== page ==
Areas so contaminated by radioactive dusts and smokes, would be dangerous as long as a high enough concentration of material could be maintained. In these forms, the materials take on the characteristics of a quickly dissipating gas and it is improbable that heavy concentrations could be maintained for more than a few minutes time over a given area. However, they can be stirred up as a fine dust from the terrain by winds, movement of vehicles or troops, etc. , and would remain a potential hazard for a long time.
These materials may also be so disposed as to be taken into the body by ingestion instead of inhalation.. Reservoirs or wells would be contaminated or food poisoned with an effect similar to that resulting from inhalation of dust or smoke. Four days production could contaminate a million gallons of water to an extent that a quart drunk in one day would probably result in complete incapacitation or death in about a month's time.
B. From Internal Sources
RESPIRATORY TRACT: Dr. Wollan has estimated that an accumulation of 10-3 curies of high-energy beta-ray active material would produce an exposure of about 100 r/day to the lungs. Unfortunately, there is no experimental data bearing directly upon the deposition of f products nor on the action of the beta-rays on the bronchial and alveolar surfaces.
Particles larger than 1µ [micron] in size are likely to be deposited in nose, trachea or bronchi and then be brought up with mucus on the walls at the rate of 1/2 - 1 cm/min. Particles smaller than 1µ [micron] are more likely to be deposited in the alveoli where they will either remain indefinitely or be absorbed into the lymphatics or blood. The probability of the deposition of dust particles anywhere in the respiratory tract depends upon respiratory rate, particle size, chemical and physical nature, and the concentration in the atmosphere. Hence the probability of f products causing lung damage depends on all of these factors.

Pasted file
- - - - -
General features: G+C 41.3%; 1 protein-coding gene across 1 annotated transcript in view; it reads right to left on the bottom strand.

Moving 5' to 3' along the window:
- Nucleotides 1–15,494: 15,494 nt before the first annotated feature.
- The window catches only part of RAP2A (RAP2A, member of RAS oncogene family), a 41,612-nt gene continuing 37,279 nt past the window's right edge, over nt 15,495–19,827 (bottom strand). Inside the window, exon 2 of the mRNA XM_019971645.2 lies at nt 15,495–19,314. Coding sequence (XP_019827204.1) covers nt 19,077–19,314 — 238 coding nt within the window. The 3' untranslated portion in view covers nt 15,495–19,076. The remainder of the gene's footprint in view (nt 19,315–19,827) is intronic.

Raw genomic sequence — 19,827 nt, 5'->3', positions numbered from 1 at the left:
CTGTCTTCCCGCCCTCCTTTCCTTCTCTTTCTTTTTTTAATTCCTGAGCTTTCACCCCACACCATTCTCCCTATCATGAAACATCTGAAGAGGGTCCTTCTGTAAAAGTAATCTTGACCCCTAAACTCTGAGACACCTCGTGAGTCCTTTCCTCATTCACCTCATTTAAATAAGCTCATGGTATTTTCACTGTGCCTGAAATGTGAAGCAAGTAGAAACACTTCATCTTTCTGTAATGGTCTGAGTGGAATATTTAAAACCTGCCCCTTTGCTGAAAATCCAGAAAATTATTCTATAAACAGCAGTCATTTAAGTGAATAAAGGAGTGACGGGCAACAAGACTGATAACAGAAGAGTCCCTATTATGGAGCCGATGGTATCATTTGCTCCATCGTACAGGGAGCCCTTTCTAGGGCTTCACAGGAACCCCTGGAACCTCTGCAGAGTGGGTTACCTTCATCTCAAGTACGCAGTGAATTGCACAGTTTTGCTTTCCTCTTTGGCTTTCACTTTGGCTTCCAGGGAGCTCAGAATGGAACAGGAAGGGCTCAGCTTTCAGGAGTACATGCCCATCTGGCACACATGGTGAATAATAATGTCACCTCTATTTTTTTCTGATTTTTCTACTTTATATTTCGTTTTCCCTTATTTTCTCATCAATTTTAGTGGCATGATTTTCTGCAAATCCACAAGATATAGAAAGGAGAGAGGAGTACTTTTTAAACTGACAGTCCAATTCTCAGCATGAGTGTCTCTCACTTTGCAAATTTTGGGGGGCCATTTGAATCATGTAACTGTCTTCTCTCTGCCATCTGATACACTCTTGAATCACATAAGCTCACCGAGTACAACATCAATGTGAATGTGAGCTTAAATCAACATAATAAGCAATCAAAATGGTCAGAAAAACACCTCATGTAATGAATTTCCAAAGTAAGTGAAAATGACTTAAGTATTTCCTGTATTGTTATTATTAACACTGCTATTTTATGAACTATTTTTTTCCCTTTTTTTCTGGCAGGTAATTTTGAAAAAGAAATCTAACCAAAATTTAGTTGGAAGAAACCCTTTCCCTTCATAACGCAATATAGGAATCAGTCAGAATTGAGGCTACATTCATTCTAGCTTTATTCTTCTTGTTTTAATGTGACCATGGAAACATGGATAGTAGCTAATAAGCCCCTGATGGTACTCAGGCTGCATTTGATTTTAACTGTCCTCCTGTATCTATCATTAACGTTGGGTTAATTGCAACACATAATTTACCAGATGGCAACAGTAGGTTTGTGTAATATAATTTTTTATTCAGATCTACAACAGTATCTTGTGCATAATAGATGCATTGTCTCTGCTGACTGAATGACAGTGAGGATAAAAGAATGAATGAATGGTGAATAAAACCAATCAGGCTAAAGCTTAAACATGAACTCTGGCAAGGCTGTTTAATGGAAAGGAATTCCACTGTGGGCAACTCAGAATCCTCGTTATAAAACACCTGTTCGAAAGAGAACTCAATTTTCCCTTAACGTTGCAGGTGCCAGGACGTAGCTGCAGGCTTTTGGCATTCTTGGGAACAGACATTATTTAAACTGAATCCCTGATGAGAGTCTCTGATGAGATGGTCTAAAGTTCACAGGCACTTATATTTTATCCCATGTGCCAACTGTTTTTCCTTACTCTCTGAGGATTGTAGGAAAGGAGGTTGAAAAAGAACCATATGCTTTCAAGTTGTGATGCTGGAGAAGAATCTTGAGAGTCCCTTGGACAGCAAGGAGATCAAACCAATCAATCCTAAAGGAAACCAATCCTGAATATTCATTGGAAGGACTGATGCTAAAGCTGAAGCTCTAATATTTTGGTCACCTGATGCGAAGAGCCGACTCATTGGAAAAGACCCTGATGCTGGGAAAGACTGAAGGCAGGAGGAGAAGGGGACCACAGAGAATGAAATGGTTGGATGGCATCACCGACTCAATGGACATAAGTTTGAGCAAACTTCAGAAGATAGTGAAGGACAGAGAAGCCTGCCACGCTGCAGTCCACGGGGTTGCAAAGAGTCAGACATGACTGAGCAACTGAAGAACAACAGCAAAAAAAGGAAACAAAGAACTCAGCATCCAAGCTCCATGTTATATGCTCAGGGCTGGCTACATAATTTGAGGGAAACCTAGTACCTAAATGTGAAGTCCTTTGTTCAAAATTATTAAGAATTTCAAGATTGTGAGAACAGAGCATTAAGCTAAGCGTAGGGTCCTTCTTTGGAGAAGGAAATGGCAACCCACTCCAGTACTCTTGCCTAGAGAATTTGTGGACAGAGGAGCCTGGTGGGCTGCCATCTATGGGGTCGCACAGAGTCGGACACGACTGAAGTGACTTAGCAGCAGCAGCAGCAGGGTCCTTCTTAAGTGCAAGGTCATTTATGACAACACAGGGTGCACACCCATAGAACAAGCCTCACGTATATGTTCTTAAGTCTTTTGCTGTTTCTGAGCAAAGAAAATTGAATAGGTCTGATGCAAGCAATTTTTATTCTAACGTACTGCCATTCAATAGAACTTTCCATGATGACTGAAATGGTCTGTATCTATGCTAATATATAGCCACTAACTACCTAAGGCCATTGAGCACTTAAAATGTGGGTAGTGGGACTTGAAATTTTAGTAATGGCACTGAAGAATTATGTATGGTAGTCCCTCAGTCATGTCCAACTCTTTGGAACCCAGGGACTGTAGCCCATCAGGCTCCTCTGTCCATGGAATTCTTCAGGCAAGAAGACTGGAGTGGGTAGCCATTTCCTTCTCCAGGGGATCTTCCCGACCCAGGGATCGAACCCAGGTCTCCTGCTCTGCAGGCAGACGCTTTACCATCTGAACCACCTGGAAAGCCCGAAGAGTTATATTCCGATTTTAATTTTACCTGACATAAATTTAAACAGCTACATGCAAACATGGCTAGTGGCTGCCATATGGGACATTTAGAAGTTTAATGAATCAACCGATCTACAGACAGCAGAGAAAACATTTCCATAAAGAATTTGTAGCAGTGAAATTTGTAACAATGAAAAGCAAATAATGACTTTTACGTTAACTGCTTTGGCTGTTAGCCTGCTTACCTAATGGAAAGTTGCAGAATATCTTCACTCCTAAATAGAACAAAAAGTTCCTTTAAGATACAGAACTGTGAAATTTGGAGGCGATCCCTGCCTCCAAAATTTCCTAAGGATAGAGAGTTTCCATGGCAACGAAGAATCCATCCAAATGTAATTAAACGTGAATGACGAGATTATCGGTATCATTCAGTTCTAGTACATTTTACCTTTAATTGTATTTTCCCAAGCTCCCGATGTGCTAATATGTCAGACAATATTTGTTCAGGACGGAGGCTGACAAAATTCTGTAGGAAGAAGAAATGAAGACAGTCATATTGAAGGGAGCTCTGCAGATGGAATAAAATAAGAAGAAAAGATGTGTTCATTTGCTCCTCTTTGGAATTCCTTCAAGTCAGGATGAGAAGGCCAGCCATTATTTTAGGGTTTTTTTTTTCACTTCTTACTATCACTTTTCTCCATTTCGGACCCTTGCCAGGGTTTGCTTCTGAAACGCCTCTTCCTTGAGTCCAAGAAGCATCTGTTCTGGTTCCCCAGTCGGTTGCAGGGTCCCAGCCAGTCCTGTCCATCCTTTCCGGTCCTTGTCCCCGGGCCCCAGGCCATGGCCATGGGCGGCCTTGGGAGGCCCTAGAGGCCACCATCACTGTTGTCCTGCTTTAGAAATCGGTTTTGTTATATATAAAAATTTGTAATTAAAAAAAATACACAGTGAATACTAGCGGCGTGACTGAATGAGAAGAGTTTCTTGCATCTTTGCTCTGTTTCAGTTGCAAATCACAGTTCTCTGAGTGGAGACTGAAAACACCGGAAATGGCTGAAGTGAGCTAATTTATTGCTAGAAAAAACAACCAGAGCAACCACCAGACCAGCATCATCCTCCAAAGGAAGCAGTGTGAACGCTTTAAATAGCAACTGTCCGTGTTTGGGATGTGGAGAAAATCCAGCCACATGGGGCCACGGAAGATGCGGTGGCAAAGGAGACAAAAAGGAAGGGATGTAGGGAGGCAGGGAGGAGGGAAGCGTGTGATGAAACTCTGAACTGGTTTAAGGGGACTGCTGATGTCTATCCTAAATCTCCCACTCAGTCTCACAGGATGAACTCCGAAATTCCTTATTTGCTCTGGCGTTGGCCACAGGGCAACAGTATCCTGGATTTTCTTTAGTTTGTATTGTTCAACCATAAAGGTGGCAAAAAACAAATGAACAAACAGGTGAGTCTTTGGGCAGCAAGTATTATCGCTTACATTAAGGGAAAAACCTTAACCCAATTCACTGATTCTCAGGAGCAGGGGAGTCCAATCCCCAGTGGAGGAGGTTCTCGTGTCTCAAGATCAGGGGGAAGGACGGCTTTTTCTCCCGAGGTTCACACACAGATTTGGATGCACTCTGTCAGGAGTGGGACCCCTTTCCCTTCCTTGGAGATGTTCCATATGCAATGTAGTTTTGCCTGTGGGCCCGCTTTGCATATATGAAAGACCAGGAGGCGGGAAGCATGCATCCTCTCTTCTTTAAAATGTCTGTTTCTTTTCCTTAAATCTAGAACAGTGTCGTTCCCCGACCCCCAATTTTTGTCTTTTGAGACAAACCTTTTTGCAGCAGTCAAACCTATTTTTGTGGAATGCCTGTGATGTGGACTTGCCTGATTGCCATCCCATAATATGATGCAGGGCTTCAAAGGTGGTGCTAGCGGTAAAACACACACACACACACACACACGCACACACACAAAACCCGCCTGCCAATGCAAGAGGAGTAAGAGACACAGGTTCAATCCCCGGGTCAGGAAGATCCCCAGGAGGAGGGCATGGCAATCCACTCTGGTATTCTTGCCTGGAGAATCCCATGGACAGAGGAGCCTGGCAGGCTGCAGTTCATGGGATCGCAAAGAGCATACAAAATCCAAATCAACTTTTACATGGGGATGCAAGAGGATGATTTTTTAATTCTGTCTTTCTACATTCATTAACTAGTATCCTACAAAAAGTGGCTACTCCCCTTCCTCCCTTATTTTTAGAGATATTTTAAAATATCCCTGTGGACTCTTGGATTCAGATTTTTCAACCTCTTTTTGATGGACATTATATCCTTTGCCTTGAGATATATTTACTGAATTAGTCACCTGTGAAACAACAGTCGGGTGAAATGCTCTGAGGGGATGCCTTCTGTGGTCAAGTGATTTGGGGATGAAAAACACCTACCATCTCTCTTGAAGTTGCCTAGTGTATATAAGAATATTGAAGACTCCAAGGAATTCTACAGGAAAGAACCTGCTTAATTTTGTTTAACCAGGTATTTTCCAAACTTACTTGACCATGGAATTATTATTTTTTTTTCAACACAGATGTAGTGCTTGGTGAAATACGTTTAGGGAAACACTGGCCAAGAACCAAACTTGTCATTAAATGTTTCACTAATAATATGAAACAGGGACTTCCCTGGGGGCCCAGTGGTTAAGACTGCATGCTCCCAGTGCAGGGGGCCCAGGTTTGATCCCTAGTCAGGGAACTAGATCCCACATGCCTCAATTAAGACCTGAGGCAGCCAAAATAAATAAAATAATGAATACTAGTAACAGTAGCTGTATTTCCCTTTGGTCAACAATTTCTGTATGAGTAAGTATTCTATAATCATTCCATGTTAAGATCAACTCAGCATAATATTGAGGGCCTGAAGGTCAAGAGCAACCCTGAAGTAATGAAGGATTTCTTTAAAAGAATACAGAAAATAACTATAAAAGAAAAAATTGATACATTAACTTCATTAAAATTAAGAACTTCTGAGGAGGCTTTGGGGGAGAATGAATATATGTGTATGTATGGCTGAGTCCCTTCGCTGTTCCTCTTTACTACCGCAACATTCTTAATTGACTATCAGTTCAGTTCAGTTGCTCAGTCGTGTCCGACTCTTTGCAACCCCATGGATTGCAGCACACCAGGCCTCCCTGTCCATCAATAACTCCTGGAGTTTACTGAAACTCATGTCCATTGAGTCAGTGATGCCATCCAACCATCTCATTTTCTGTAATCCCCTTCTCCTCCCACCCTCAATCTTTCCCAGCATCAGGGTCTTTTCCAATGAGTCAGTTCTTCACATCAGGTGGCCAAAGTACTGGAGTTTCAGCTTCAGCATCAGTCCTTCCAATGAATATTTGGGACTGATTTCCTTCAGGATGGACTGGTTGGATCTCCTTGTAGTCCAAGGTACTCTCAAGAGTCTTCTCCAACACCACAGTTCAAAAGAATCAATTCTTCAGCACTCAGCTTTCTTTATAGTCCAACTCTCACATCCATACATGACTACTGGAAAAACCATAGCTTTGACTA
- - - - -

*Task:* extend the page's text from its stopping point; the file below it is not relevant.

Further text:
While only fragmentary information is available, it is felt that the injury would be manifest as bronchial irritation coming on in from a few hours to a few days, depending on the dose. It would not be immediately incapacitating except with doses in the neighborhood of 400 or more r [roentgens] per day. The most serious effect would be permanent lung damage appearing months later from the persistent irradiation of retained particles, even at low daily rates.
It would seem that chemical gases could accomplish more and do it more quickly so far as the skin surfaces and lungs are concerned. The beta emitters would have more permanent effects -- starting months after exposure.
GASTRO-INTESTINAL TRACT: Beta emitting f [fission] products could get into the gastro-intestinal tract from polluted water, or food, or air. From the air, they would get onto the mucus of the nose, throat, bronchi, etc., and be swallowed. The effects would be local irritation just as in the bronchi and exposures of the same amount would be required. The stomach, caecum, and rectum, where contents remain for longer periods than elsewhere would be most likely to be affected. It is conceivable that ulcers and perforations of the gut followed by death could be produced, even without any general effects from the radiation.
BLOOD STREAM AND TISSUES: Beta and gamma emitting fission products may be absorbed from the lungs or G-I tract into the blood and so distributed throughout the body.